UNHCR urges United States to not implement proposed barrier to asylum
Washington, DC - As part of the U.S. government’s public rule-making process, UNHCR, the UN Refugee Agency, has filed comments urging the government to reconsider its proposed regulation to respond to asylum seekers arriving at its southern border. UNHCR’s comments conclude that key elements of the proposal are incompatible with principles of international refugee law. UNHCR also provided information on alternative ways to address the complex challenges at the border, while upholding the United States’ long tradition of protecting those forced to flee.
As proposed, the regulation would restrict the fundamental human right to seek asylum for people who passed through another country and arrived in the United States without authorization. The Refugee Convention recognizes that refugees may find themselves compelled to enter a country of asylum irregularly. UNHCR is particularly concerned that, even with the regulation’s grounds for rebuttal, this would lead to cases of refoulement – the forced return of people to situations where their lives and safety would be at risk – which is prohibited under international law.
UNHCR recognizes the need to effectively address the growing and complex movements of refugees and migrants in the Americas. People on the move are exposed to serious risks, including exploitation and abuse by criminal networks. UNHCR also acknowledges that the United States is facing significant challenges associated with the scale of arrivals of asylum seekers and migrants at its southern border. UNHCR is committed to supporting the United States in broader reform efforts, including to improve the fairness, quality and efficiency of the asylum system. In its comment, UNHCR elaborated best practices in establishing such systems, including streamlined border processing, reception and registration as well as access to legal aid.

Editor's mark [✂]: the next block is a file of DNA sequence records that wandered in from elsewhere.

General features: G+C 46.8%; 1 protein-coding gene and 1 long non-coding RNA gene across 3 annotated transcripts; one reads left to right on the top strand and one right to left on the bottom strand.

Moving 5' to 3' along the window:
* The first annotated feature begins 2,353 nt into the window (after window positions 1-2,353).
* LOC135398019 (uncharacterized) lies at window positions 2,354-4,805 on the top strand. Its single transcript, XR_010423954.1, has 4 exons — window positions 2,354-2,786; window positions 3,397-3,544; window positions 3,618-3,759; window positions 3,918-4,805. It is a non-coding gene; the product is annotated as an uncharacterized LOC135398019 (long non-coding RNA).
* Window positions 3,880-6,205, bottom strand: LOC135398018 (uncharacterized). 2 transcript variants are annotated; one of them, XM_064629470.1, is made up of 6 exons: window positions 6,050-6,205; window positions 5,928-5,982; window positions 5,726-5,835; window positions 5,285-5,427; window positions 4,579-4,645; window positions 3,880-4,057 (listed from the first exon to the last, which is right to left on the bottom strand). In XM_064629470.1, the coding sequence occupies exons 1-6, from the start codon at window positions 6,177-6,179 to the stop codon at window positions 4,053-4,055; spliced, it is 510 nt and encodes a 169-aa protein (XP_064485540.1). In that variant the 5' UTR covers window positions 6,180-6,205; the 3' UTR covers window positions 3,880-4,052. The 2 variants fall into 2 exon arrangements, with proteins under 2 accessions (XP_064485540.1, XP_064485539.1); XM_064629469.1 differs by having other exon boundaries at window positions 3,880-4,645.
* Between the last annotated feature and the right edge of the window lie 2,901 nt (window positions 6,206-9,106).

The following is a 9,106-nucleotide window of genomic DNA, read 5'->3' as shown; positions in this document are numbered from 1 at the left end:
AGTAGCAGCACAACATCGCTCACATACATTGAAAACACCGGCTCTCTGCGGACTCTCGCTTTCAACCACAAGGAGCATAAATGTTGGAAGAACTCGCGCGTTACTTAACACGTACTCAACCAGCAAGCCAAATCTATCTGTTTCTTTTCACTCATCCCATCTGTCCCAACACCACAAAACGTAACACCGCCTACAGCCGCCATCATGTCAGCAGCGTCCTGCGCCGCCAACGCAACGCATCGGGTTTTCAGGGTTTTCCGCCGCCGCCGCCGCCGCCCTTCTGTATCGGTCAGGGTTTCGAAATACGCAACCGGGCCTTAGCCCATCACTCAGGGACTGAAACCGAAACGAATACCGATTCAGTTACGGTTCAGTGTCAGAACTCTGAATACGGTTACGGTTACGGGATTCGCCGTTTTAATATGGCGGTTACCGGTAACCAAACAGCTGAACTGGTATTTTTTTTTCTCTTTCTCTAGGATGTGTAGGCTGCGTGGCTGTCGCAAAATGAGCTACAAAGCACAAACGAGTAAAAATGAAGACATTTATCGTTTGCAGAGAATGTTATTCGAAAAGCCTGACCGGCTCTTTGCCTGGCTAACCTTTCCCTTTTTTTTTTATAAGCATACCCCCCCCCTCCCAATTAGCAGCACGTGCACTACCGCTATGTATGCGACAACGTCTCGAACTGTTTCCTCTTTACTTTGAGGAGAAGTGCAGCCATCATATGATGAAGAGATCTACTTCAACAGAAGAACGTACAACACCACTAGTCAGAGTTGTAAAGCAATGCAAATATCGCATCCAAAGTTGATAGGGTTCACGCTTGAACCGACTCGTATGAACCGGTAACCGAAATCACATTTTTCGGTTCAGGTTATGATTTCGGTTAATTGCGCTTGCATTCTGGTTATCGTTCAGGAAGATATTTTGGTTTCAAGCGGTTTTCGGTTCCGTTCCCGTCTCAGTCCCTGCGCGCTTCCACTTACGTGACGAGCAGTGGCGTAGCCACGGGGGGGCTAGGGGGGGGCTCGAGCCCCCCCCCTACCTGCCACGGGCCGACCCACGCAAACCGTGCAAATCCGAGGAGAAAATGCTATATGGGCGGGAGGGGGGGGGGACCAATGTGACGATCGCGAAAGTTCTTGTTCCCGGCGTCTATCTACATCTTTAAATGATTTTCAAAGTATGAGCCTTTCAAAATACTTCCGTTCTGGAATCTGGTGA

UNHCR has also welcomed initiatives from the United States to expand safe and legal pathways. These much-needed pathways, however, must not come at the expense of access to asylum and they need to be accompanied by strengthened processing capacities and effective systems to manage entry and reception arrangements at regular U.S. border points.
In line with the goals of the Los Angeles Declaration on Migration and Protection and other international commitments, it is essential that countries work together to secure collaborative and coordinated responses to increasing movements of refugees and migrants in the Americas. UNHCR stands ready to support these efforts throughout the region, including with the United States, with a focus on genuine responsibility sharing, strengthening asylum systems and building safe pathways to protection and solutions.
For more information on this topic, please contact:
- In Washington, Kevin Keen, [email protected], +1 202 914 8172